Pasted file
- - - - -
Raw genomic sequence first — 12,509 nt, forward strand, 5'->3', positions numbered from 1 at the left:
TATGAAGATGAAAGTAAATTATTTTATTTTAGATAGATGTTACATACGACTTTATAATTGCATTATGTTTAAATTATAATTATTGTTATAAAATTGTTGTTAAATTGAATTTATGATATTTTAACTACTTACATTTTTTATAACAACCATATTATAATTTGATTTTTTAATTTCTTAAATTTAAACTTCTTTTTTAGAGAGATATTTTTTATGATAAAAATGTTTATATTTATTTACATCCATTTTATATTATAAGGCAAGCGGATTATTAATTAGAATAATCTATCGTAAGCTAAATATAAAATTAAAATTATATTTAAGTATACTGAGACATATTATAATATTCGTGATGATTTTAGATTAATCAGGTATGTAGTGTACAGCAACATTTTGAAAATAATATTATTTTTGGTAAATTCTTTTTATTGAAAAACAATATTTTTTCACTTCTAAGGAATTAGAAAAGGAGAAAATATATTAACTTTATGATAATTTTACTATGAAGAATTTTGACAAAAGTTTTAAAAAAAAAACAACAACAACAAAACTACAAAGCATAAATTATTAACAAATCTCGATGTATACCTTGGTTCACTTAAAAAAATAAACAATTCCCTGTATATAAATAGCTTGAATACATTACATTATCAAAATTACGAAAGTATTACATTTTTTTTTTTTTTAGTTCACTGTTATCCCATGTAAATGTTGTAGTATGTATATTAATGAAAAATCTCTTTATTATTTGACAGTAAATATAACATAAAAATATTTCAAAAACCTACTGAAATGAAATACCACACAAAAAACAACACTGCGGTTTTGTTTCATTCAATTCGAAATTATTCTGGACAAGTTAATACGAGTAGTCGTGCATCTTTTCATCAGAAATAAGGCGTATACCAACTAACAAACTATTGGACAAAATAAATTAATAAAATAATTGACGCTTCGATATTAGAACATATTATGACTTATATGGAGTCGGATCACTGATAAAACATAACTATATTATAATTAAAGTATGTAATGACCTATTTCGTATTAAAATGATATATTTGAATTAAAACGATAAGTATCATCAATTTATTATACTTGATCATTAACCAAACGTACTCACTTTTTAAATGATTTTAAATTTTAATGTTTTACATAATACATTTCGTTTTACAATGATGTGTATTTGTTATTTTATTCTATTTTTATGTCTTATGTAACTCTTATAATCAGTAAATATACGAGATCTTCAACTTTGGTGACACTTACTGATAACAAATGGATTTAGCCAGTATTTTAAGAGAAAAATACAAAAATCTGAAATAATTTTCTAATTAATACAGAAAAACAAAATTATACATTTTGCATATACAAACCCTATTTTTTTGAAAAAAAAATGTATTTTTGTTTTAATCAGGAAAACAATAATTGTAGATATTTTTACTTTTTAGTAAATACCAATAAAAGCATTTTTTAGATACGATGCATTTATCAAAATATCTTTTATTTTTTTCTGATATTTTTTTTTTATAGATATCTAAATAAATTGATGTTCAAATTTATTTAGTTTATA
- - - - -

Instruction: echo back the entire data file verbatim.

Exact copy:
Raw genomic sequence first — 12,509 nt, forward strand, 5'->3', positions numbered from 1 at the left:
TATGAAGATGAAAGTAAATTATTTTATTTTAGATAGATGTTACATACGACTTTATAATTGCATTATGTTTAAATTATAATTATTGTTATAAAATTGTTGTTAAATTGAATTTATGATATTTTAACTACTTACATTTTTTATAACAACCATATTATAATTTGATTTTTTAATTTCTTAAATTTAAACTTCTTTTTTAGAGAGATATTTTTTATGATAAAAATGTTTATATTTATTTACATCCATTTTATATTATAAGGCAAGCGGATTATTAATTAGAATAATCTATCGTAAGCTAAATATAAAATTAAAATTATATTTAAGTATACTGAGACATATTATAATATTCGTGATGATTTTAGATTAATCAGGTATGTAGTGTACAGCAACATTTTGAAAATAATATTATTTTTGGTAAATTCTTTTTATTGAAAAACAATATTTTTTCACTTCTAAGGAATTAGAAAAGGAGAAAATATATTAACTTTATGATAATTTTACTATGAAGAATTTTGACAAAAGTTTTAAAAAAAAAACAACAACAACAAAACTACAAAGCATAAATTATTAACAAATCTCGATGTATACCTTGGTTCACTTAAAAAAATAAACAATTCCCTGTATATAAATAGCTTGAATACATTACATTATCAAAATTACGAAAGTATTACATTTTTTTTTTTTTTAGTTCACTGTTATCCCATGTAAATGTTGTAGTATGTATATTAATGAAAAATCTCTTTATTATTTGACAGTAAATATAACATAAAAATATTTCAAAAACCTACTGAAATGAAATACCACACAAAAAACAACACTGCGGTTTTGTTTCATTCAATTCGAAATTATTCTGGACAAGTTAATACGAGTAGTCGTGCATCTTTTCATCAGAAATAAGGCGTATACCAACTAACAAACTATTGGACAAAATAAATTAATAAAATAATTGACGCTTCGATATTAGAACATATTATGACTTATATGGAGTCGGATCACTGATAAAACATAACTATATTATAATTAAAGTATGTAATGACCTATTTCGTATTAAAATGATATATTTGAATTAAAACGATAAGTATCATCAATTTATTATACTTGATCATTAACCAAACGTACTCACTTTTTAAATGATTTTAAATTTTAATGTTTTACATAATACATTTCGTTTTACAATGATGTGTATTTGTTATTTTATTCTATTTTTATGTCTTATGTAACTCTTATAATCAGTAAATATACGAGATCTTCAACTTTGGTGACACTTACTGATAACAAATGGATTTAGCCAGTATTTTAAGAGAAAAATACAAAAATCTGAAATAATTTTCTAATTAATACAGAAAAACAAAATTATACATTTTGCATATACAAACCCTATTTTTTTGAAAAAAAAATGTATTTTTGTTTTAATCAGGAAAACAATAATTGTAGATATTTTTACTTTTTAGTAAATACCAATAAAAGCATTTTTTAGATACGATGCATTTATCAAAATATCTTTTATTTTTTTCTGATATTTTTTTTTTATAGATATCTAAATAAATTGATGTTCAAATTTATTTAGTTTATA